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Quito’s Plaza Grande, which include the Carondelet presidential palace. (Photo: Govt of Ecuador)
Wednesday, April 10, 2024

Ecuador: Increased Political, Violence Risk

Short-term political risk and political violence risk downgraded.


At the start of the year, the security situation deteriorated considerably in Ecuador. Several prisoners escaped, armed men briefly took over a television channel, and a broad surge in criminal violence took place in the streets.

Although crime groups are known to govern a quarter of the prisons in the Andean country, large-scale violent gang activity beyond prisons is a relatively new development. Criminal gangs have clearly become more violent and influential in Ecuador and political figures have recently come in the crosshairs. 22 official figures have been murdered since last year.

Still, no region is under the rule of non-state armed groups so far, as it is the case in Haiti for example. In January, the recently elected president Daniel Noboa declared war to criminal gangs, but defeating them will be difficult as the recent murder of the mayor of San Vicente illustrates. He is the second mayor killed in a period of eight months.


Since 2017, international gangs (from Mexico to Albania) have been empowering local Ecuadorian gangs to control the lucrative drug trafficking routes in the Andean country. Then, the Covid-19 pandemic deteriorated further the security situation, as increasing poverty made crime an attractive alternative, making local Ecuadorian gangs very sophisticated and powerful.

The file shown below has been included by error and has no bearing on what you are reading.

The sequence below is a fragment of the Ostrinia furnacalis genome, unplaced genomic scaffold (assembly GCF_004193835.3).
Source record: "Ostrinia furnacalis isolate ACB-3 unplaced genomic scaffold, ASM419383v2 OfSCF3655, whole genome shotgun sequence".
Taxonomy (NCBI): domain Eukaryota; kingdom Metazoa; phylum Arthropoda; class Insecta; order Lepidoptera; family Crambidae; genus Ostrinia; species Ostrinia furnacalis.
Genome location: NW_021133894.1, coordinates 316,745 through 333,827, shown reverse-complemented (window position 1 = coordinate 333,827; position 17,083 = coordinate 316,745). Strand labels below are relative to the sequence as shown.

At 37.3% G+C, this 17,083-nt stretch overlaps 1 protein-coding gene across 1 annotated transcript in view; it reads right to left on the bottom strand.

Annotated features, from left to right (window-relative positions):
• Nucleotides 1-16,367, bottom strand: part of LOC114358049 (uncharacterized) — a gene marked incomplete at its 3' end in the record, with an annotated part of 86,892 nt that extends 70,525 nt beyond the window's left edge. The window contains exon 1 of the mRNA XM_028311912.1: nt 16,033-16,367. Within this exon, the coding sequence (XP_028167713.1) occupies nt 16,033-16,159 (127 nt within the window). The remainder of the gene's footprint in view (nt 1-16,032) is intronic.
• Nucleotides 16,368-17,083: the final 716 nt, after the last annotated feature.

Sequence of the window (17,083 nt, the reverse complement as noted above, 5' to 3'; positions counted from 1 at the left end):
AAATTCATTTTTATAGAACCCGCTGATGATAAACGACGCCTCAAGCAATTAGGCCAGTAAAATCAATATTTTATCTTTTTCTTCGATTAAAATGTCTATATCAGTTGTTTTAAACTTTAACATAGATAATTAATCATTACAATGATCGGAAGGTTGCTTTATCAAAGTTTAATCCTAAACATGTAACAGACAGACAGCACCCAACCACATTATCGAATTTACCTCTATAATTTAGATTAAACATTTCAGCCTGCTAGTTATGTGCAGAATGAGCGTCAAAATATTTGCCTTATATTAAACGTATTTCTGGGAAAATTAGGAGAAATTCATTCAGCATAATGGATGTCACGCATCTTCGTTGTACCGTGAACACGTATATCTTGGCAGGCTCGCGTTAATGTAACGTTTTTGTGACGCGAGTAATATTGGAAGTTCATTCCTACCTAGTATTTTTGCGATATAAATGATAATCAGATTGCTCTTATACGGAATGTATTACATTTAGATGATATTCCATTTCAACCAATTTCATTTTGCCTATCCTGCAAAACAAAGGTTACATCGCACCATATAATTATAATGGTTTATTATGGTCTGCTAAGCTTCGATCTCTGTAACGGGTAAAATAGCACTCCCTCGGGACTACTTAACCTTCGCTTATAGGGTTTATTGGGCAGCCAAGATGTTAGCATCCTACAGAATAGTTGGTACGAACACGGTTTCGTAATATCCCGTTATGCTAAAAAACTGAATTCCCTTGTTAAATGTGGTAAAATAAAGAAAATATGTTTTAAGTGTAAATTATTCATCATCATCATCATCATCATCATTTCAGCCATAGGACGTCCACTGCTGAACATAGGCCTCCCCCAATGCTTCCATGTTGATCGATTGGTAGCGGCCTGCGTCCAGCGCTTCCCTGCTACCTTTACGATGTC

Battling criminal gangs is a logical step after years of neglecting the problem; nevertheless, violence will not disappear in the blink of an eye. Experience in Central America shows that declared war on criminal gangs can affect the balance of power between gangs and exacerbate gang rivalry. Furthermore, cocaine production is surging and, in combination with elevated drug prices, drug-trafficking will remain a lucrative business that will fuel violence in Ecuador and in other Latin American countries. Hence, due to the deterioration of the security situation, and with no significant improvement in sight, Credendo decided to downgrade Ecuador’s political violence risk rating from 3/7 to 4/7.


The liquidity of the country has significantly decreased. After peaking at a historical high of almost three months of import cover in 2020, foreign exchange reserves have been falling over the past year (see graph below). They covered less than one month of import in January 2024, which is slightly below the historical average of 2010-2020.

However, Ecuador is a fully dollarized economy and a current account surplus is in the cards, which mitigates the risks. Another sharp decrease in foreign exchange reserves would nevertheless increase the risk of a liquidity crunch. In this context, Credendo decided to downgrade Ecuador’s ST political risk rating from 4/7 to 5/7.

Jolyn Debuysscher is a Latin America analyst with European credit insurance group Credendo.

Republished with permission.

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